One outreach worker is creating a bilingual volunteer program because there’s not enough support for Chinese seniors, especially those in Vancouver’s Chinatown.
Chanel Ly, a 23-year-old outreach worker who is part of the Downtown Eastside SRO Collaborative, initiated the Youth for Chinese Seniors program because when she sees all these seniors – who are predominantly female – she thinks of her grandma. She cannot imagine not helping them out.
“I can’t stand seeing seniors being neglected. It’s disrespectful.”
She points out that it’s part of the Chinese cultural values to care for elders.
Ly will connect bilingual youth volunteers to seniors in the Strathcona area, the city’s oldest neighbourhood.
Tasks for volunteers include translating legal documents, taking seniors to the doctor’s office or the pharmacy, and informing seniors about their rights as tenants.
The biggest problem for Strathcona seniors is affordable housing.
One of the biggest challenges Ly faced while building this program from scratch was the amount of work required because there was no previous infrastructure, despite the demand for service that was culturally appropriate and in Chinese.
The program will run from this month to March next year, Ly says, because that’s when grant funding ends.
“The goal is to improve the quality of life for Chinese seniors.”
Addressing Chinese seniors’ challenges
The biggest problem for Strathcona seniors is affordable housing. With condo developments in the area, rents are going up and pushing out the original residents.
Vancouver activist Sid Chow Tan believes the Chinese benevolent and clan associations should contribute to Chinatown by providing their buildings and property for social housing. These associations, grouped either by provinces in China or last name “clans,” were community centres.
Historically, most of the association buildings were community homes and bachelor suites for Chinese immigrants, a demographic regularly ignored by the government and institutions, Tan says. “It’s sad to see space that used to house hundreds and hundreds of bachelors are now used for mahjong and ping-pong.”
Another concern for seniors is health, says Ly. “Doctors are not always accessible. Drop-in clinics are not always available. Or opened only during certain hours.”
Volunteers will help by accompanying seniors to the doctor’s office and translate if needed.
“We want to fill in the gaps between the generations.” – Chanel Ly, Downtown Eastside SRO Collaborative
Racism against Chinese seniors does happen at community centres, due to an unfounded belief that there’s no such thing as poor Chinese people.
“There are poor Chinese,” Tan said at a July event where bilingual volunteers and seniors met. “The Chinese poor doesn’t want to be seen as poor. They just bear it.”
Tan says they don’t want to “lose face.” In Chinese, the phrase means losing a combination of self-respect, honour and reputation.
Despite the barriers they encounter, these seniors survive by banding together. “They’re always self-sufficient and resourceful. They have their own networks,” Ly says.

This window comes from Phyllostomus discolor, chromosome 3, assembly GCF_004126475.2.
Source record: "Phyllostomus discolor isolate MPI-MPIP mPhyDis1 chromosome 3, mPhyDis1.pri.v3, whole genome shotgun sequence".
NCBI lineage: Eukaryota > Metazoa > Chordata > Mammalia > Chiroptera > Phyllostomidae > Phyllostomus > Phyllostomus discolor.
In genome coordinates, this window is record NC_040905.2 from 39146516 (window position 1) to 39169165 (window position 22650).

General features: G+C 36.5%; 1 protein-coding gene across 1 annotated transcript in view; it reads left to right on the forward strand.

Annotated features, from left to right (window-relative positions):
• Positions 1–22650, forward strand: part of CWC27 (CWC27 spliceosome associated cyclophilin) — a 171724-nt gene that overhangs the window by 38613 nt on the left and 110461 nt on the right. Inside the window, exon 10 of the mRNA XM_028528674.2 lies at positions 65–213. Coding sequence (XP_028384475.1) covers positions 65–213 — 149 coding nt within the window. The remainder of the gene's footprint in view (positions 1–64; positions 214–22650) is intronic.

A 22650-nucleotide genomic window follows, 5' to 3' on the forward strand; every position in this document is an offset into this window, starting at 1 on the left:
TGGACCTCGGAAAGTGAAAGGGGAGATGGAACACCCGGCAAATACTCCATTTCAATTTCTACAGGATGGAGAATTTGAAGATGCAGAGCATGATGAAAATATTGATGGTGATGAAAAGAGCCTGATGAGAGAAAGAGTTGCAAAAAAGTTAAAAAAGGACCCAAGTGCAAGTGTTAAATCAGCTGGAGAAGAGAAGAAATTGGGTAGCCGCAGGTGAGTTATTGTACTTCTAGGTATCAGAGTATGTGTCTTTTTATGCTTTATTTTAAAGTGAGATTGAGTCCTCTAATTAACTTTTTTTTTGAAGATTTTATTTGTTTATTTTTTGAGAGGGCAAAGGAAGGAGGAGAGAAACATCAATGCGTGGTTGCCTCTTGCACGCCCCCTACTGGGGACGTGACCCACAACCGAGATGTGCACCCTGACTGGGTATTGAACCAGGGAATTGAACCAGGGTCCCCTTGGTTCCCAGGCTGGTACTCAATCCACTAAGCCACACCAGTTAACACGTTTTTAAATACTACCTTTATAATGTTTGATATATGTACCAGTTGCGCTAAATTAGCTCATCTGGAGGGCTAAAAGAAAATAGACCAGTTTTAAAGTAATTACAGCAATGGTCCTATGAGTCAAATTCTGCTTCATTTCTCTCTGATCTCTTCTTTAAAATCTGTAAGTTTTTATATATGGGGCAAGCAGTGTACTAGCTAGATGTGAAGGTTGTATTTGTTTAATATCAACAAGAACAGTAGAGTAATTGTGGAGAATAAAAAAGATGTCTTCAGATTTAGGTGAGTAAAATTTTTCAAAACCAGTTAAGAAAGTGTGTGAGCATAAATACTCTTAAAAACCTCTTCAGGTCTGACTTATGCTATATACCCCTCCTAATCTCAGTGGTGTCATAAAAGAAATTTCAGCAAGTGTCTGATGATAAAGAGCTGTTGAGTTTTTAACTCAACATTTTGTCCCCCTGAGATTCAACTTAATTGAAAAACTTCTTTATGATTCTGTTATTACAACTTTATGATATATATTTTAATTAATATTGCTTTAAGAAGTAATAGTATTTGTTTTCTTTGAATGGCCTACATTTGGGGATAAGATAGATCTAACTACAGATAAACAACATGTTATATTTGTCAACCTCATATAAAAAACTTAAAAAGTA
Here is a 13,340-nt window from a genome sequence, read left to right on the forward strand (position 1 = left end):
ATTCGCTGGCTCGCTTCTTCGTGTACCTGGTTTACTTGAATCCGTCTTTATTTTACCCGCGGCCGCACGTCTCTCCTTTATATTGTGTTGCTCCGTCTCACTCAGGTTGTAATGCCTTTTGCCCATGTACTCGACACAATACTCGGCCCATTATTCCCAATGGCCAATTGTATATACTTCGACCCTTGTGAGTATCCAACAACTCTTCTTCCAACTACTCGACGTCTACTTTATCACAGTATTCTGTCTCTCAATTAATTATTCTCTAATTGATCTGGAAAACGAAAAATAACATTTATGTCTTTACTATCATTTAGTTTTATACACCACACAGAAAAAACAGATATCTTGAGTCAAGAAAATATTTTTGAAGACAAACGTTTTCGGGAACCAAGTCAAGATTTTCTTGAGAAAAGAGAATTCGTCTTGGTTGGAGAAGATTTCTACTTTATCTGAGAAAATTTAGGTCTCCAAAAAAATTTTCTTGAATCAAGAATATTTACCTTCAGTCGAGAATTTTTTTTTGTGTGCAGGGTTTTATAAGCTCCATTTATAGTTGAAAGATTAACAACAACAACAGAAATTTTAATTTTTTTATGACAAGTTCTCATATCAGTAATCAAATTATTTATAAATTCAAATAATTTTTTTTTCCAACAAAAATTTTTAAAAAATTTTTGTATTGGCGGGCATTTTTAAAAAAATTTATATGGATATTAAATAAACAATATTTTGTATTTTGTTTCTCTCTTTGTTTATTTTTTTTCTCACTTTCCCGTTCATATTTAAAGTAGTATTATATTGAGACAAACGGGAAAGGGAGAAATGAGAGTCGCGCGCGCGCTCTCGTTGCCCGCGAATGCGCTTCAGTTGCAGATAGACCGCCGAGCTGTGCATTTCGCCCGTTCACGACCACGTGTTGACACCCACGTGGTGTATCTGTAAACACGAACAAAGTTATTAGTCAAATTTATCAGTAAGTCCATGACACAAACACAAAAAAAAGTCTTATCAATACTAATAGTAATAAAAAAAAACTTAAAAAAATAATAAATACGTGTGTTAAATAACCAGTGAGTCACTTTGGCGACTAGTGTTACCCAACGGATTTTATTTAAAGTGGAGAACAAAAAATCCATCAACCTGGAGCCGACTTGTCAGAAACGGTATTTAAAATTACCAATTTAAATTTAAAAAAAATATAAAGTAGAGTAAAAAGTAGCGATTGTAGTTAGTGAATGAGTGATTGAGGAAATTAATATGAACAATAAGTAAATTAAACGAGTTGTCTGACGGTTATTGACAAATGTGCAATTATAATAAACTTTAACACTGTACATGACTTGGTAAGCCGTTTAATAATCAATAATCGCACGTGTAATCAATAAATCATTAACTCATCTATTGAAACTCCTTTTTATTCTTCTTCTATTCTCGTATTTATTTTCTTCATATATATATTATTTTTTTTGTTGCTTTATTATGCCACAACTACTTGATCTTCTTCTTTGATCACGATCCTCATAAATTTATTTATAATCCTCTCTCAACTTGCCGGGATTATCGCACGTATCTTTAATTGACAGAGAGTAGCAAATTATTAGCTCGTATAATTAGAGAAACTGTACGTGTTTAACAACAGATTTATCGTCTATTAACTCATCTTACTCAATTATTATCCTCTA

However, Mandarin-speaking seniors are even more marginalized, she says, because what little support there is, it’s usually for Cantonese speakers.
Tan says the boomer generation couldn’t leave Chinatown fast enough, but the “echo-boomers” came back. “They see something to save and protect. It’s sacred ground to Chinese people.”
“It was where people organized to vote, worked to send money home,” he says. “Now it’s sullied by market forces, economic greed and political entitlement within the community.”
Three in five Canadians say their families are not in a good position, financially or otherwise, to care for older family members requiring long-term health care.
The program also promotes intergenerational interactions. Says Ly, “We want to fill in the gaps between the generations.”
Ly started collecting volunteers before the summer and will have check-in meetings with youth once a month. At the moment, she has 15 dedicated volunteers lined up.
The online volunteer form is comprehensive, even asking for preferred pronouns. The program organizer says she wanted the volunteers to feel comfortable.
When asked if seniors – especially those with a traditional mindset – would be upset with transgender volunteers, Ly says the seniors might accept them.
She says they’ll notice more that the volunteer is a young, Chinese-speaking person. They’ll be grateful for the assistance, and would get to know them as human beings with good intentions.
Seniors’ health care: the numbers
A report titled “2015 National Report Card: Canadian Views on a National Seniors’ Health Care Strategy” by Ipsos Reid Public Affairs for the Canadian Medical Association said seniors today represent 15 per cent of the population. In 1971, seniors only represented eight per cent of the population.
Three in five Canadians say their families are not in a good position, financially or otherwise, to care for older family members requiring long-term health care, the report said.
Respondents 55 years of age and older indicate they want more home care and community support to help seniors live at home longer as a key priority for the government.
Ninety per cent of Canadians surveyed believe we need a national strategy on seniors’ health care that addresses the need for care provided at home and in hospitals, hospices and long-term care facilities, as well as end-of-life care.